EUROPE: EU transport ministers endorsed a formal declaration in Berlin on September 21 committing them to ‘support international rail freight and further strengthen the Rail Freight Corridors’.
Acknowledging that the Rail Freight Corridors had ‘proven to be very effective in developing common measures facilitating the enhancement of the resilience of rail freight in the event of major crises’, the ministers proposed that further resilience measures be developed and that lessons be learnt from coping with the Covid-19 pandemic in terms of ensuring good quality, high capacity infrastructure.
Further work is to be undertaken to ‘strengthen the Rail Freight Corridors’ one-stop shops in a co-ordinated way’, with key performance indicators used to measure progress.
Rail freight stakeholders will receive support ‘to enable them to better adapt to market needs’ through encouragement to make use of opportunities for digital sharing of information on train movements, as in the ‘Estimated Time of Departure and Arrival’ project. Infrastructure managers will be invited to conclude the ‘Timetable Redesign Project’ which ‘has the potential to become the main instrument for enhancing and improving international traffic in Europe by providing a more flexible and timely allocation of infrastructure capacity’.
Infrastructure managers will be encouraged to develop virtual traffic management by establishing standardised co-operation of national traffic management centres to ensure rapid response to disruption and to facilitate joint preparations for planned restrictions on capacity.
The declaration further commits ministers to enhance rail freight as ‘one of the most environmentally friendly ways of moving freight’.
Referring to the European Commission’s Green Deal initiative, they state that ‘a level playing field among all transport modes’ is essential to reach the target of ‘delivering sustainable and carbon-free rail freight transport’, as is ‘continued greening of rail itself by moving to carbon-neutral energy sources’.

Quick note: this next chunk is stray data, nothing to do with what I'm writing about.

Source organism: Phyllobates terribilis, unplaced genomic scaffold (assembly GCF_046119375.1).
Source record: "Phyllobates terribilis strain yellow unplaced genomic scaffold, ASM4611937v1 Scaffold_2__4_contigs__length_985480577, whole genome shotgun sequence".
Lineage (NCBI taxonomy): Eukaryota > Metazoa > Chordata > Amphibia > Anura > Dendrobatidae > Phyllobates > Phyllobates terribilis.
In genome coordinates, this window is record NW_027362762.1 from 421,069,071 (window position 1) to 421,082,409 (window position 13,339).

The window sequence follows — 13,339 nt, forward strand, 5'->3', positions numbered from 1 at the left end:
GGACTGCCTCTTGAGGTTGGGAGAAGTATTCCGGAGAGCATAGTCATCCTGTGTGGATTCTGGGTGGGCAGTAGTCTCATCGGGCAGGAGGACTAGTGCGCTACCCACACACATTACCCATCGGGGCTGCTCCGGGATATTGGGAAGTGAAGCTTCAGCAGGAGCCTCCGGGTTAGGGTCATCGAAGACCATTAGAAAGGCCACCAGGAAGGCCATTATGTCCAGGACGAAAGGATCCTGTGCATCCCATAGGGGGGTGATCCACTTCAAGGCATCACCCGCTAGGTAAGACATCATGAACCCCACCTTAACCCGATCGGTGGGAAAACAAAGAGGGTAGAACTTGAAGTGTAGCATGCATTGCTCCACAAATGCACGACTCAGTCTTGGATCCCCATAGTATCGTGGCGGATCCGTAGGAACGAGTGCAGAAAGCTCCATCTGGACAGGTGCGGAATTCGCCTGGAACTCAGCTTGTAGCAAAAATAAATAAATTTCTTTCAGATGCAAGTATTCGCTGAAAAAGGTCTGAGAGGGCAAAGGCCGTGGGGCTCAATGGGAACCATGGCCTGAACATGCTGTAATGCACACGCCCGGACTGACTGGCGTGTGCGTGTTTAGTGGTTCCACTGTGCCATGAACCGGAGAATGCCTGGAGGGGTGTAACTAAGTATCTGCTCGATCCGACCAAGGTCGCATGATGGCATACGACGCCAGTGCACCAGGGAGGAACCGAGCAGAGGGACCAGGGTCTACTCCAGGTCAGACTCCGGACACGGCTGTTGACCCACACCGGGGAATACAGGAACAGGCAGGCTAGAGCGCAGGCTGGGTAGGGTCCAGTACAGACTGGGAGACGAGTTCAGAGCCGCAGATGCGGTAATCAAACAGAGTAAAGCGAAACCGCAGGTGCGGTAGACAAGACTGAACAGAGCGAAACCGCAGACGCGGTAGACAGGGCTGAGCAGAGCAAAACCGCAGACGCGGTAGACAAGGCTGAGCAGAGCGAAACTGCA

Infrastructure should be adapted to the needs of rail freight without affecting passenger operations, while the TEN-T provisions for infrastructure, ‘especially the unlimited possibility to run 740 m trains within the core network’ are considered ‘sufficient and appropriate’.
Co-operation with the TEN-T Core Network Corridors will continue, and co-operation with road and waterborne transport ‘in providing complete and efficient transport chains in the most eco-friendly way’ will be encouraged.
Measures for mitigating noise from freight trains are welcomed as a means of increasing the acceptance of freight trains by the population ― something specifically referred to by Germany’s Federal Minister of Transport Andreas Scheuer in his statement at the Rail Summit with other transport ministers held on the same day.
The ministers supported the European Union Agency for Railways in its efforts to improve technical and operational harmonisation, remarking that this is ‘most important in safeguarding and improving the competitiveness of rail freight’. All stakeholders are invited ‘to co-operate and to remove redundant national rules’ which are covered by TSIs.
The declaration recognises the importance of ERTMS for enhancing competitiveness and also that a co-ordinated approach is needed at the EU and national level to support the fitment of ETCS onboard units and the ‘development and authorisation strategies to enable a smooth ERTMS trackside deployment’. Further, it emphasises the importance of rail freight innovations at European level and ‘the need for the successor to Shift2Rail to focus more specifically on rail freight’.
Implementation of the Digital Automatic Coupling and automated train preparation are recognised as ‘one of the main priorities’, the aim being to agree on a single EU-wide migration strategy by 2022.
Finally, the declaration recognises that skilled staff are essential for the commercial success of international rail freight and the achievement of modal shift and climate targets, and ministers welcomed measures to make employment in rail freight more attractive; initiatives to address labour market needs will receive support.
The declaration builds on a series of commitments made in recent years that are intended to foster the development of rail freight across Europe, including declarations made in Rotterdam in 2016 and in Graz and Wien in 2018.
The declaration was welcomed by rail sector associations, suppliers and other interested parties through the Sector Statement Group, which noted that the Berlin Declaration ‘showcases the necessary clear commitment of the EU Member States to support international rail freight and rightly recognises the environmental advantage of rail freight in view of the European Green Deal’.